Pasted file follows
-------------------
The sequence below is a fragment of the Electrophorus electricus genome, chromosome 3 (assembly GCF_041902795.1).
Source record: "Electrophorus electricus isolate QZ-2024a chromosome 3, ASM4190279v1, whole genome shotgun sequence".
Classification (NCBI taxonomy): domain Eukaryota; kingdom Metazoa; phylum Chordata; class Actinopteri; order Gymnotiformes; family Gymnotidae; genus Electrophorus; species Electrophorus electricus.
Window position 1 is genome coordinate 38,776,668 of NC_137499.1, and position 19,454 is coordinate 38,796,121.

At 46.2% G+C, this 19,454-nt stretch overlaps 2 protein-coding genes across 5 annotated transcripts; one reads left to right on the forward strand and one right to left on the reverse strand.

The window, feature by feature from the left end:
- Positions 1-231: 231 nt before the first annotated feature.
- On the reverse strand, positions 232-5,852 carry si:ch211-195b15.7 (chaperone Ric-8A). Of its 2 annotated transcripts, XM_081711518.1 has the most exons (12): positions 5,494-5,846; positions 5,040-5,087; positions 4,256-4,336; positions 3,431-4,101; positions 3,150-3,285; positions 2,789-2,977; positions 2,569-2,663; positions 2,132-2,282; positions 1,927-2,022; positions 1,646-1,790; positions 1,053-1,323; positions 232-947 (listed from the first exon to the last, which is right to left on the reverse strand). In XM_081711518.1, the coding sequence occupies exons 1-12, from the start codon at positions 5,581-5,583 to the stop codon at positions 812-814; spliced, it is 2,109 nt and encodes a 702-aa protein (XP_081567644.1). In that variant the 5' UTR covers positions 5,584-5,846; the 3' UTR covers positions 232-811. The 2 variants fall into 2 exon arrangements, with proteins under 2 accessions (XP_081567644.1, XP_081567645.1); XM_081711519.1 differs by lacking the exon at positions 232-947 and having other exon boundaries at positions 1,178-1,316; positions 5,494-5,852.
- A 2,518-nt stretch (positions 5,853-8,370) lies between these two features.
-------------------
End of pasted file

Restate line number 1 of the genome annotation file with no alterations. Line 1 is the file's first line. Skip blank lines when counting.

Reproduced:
The sequence below is a fragment of the Electrophorus electricus genome, chromosome 3 (assembly GCF_041902795.1).